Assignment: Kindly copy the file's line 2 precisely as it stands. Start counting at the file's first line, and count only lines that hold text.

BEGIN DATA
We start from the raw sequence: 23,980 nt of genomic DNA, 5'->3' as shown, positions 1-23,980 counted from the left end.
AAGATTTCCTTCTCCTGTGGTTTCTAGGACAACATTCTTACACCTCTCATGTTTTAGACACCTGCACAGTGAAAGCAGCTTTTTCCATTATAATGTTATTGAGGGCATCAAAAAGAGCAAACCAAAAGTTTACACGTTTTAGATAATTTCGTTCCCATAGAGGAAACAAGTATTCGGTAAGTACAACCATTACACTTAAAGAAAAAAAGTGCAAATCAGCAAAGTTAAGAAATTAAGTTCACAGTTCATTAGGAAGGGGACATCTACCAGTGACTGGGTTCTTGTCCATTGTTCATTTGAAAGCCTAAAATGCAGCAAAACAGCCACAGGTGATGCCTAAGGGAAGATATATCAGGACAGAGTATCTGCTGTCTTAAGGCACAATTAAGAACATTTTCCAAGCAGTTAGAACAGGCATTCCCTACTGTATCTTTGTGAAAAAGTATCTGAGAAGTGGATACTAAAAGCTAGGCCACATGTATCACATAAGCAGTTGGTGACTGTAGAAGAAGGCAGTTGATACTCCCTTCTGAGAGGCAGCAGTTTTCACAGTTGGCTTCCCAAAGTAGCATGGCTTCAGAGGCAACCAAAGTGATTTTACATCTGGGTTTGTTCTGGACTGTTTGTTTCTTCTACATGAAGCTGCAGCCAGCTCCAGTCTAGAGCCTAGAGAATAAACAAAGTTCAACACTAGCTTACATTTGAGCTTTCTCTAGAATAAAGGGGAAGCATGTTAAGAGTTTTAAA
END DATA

AAGATTTCCTTCTCCTGTGGTTTCTAGGACAACATTCTTACACCTCTCATGTTTTAGACACCTGCACAGTGAAAGCAGCTTTTTCCATTATAATGTTATTGAGGGCATCAAAAAGAGCAAACCAAAAGTTTACACGTTTTAGATAATTTCGTTCCCATAGAGGAAACAAGTATTCGGTAAGTACAACCATTACACTTAAAGAAAAAAAGTGCAAATCAGCAAAGTTAAGAAATTAAGTTCACAGTTCATTAGGAAGGGGACATCTACCAGTGACTGGGTTCTTGTCCATTGTTCATTTGAAAGCCTAAAATGCAGCAAAACAGCCACAGGTGATGCCTAAGGGAAGATATATCAGGACAGAGTATCTGCTGTCTTAAGGCACAATTAAGAACATTTTCCAAGCAGTTAGAACAGGCATTCCCTACTGTATCTTTGTGAAAAAGTATCTGAGAAGTGGATACTAAAAGCTAGGCCACATGTATCACATAAGCAGTTGGTGACTGTAGAAGAAGGCAGTTGATACTCCCTTCTGAGAGGCAGCAGTTTTCACAGTTGGCTTCCCAAAGTAGCATGGCTTCAGAGGCAACCAAAGTGATTTTACATCTGGGTTTGTTCTGGACTGTTTGTTTCTTCTACATGAAGCTGCAGCCAGCTCCAGTCTAGAGCCTAGAGAATAAACAAAGTTCAACACTAGCTTACATTTGAGCTTTCTCTAGAATAAAGGGGAAGCATGTTAAGAGTTTTAAA